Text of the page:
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The Great Asynchronization and its Impact on Mass Transit – Transportist

"The Great Synchronisation" is a shorthand for describing the long historical process of increasingly precise coordination of time and activities. This began with the development of standardised calendars for agriculture. Mechanical clocks, often accompanied by town bells and factory whistles and which enabled the precise measurement, coordination, and communication of time. Schedules became a fundamental part of daily life, dictating work shifts, school hours, and transport timetables.

The Industrial Revolution furthered the need for synchronisation, with factories requiring workers to adhere to strict schedules to maintain efficiency, comporting the human, transformed effectively into a robot for the duration of the workday, to the assembly line, replacing the craftsmanship of the artisan, allowing an upscaling of total economic output at the cost of individual autonomy.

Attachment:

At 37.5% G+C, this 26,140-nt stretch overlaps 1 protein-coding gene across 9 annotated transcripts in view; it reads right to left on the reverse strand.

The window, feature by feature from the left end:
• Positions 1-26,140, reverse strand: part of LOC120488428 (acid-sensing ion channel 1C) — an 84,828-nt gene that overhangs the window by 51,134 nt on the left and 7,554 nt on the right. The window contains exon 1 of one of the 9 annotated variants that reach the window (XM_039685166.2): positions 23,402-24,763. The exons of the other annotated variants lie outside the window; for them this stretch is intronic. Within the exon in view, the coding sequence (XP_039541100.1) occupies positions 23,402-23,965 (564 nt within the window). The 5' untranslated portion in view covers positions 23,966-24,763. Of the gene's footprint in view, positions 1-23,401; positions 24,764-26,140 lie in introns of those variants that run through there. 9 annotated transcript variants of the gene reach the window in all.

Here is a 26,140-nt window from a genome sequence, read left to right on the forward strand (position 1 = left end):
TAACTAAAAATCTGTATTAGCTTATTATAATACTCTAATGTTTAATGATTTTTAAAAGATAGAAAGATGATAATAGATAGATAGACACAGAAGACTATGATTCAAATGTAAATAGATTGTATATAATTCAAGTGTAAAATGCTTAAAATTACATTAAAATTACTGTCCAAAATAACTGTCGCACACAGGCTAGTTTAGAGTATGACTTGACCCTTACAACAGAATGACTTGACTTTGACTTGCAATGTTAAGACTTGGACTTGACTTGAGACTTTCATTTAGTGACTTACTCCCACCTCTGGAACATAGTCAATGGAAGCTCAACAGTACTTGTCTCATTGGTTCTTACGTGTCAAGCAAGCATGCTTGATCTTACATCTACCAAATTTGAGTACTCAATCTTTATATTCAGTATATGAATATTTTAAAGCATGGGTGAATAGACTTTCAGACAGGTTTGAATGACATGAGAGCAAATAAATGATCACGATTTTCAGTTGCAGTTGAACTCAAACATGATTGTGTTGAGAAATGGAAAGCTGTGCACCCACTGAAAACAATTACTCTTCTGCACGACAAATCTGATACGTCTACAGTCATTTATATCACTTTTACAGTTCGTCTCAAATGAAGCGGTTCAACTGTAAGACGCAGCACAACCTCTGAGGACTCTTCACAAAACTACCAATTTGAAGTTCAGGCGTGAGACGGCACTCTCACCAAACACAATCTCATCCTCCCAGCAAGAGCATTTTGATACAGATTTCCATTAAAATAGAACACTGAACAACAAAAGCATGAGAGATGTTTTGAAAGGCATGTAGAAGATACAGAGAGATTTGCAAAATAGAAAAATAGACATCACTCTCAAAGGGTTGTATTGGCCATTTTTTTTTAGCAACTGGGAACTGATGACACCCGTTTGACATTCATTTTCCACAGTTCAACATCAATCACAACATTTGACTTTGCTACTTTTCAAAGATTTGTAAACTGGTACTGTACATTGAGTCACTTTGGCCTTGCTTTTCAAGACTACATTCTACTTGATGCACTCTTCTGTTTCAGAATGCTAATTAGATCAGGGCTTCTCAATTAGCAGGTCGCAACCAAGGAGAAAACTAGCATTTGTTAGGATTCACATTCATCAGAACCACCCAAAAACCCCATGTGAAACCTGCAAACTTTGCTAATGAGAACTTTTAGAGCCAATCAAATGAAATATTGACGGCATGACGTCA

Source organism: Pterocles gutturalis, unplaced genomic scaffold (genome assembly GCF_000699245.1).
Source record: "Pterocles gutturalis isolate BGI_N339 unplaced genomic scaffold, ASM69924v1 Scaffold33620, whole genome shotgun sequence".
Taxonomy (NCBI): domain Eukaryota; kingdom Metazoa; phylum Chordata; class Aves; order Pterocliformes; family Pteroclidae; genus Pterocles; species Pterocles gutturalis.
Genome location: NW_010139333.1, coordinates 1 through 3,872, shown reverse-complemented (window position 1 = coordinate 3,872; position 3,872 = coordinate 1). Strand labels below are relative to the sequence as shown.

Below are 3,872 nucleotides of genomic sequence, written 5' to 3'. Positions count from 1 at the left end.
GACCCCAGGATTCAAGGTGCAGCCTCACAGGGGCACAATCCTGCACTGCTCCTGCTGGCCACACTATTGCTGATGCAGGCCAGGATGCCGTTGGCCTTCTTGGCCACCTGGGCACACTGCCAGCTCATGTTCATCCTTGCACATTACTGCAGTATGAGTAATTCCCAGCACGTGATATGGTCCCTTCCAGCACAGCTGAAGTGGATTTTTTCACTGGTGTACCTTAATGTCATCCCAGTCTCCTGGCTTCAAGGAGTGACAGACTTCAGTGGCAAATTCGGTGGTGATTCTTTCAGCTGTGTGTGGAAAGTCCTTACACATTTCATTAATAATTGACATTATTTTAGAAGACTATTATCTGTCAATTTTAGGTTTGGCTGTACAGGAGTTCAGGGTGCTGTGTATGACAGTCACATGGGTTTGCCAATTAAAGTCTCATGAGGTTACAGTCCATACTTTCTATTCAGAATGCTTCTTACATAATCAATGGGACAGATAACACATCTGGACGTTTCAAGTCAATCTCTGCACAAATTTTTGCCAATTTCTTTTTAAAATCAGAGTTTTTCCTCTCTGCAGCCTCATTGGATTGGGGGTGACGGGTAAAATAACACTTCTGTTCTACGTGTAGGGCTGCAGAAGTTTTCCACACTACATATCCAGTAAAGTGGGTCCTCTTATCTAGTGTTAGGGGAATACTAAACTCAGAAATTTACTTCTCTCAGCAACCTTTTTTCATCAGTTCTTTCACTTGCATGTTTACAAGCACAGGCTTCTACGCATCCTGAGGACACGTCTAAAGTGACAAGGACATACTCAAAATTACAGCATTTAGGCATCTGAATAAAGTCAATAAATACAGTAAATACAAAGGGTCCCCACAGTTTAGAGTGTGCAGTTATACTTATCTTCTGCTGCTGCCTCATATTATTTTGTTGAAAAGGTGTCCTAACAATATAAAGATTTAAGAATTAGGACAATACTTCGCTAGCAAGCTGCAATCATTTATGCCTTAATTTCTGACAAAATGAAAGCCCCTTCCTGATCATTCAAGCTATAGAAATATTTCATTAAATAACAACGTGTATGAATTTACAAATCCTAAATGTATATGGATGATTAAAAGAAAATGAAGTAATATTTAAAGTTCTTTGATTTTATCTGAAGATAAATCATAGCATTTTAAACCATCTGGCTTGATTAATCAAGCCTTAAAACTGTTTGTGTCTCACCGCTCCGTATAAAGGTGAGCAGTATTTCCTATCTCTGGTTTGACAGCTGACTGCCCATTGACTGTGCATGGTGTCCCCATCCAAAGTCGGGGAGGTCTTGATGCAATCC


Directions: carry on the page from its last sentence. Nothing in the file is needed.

Urbanisation demanded the coordination of public services and transport to accommodate city dwellers, particularly the precisely scheduled factory workers, and schools to watch their children while the workers laboured. The concept of Just-in-Time delivery and production in manufacturing exemplifies this synchronisation, requiring precise coordination of material orders with production schedules not only within organisations, but between them.


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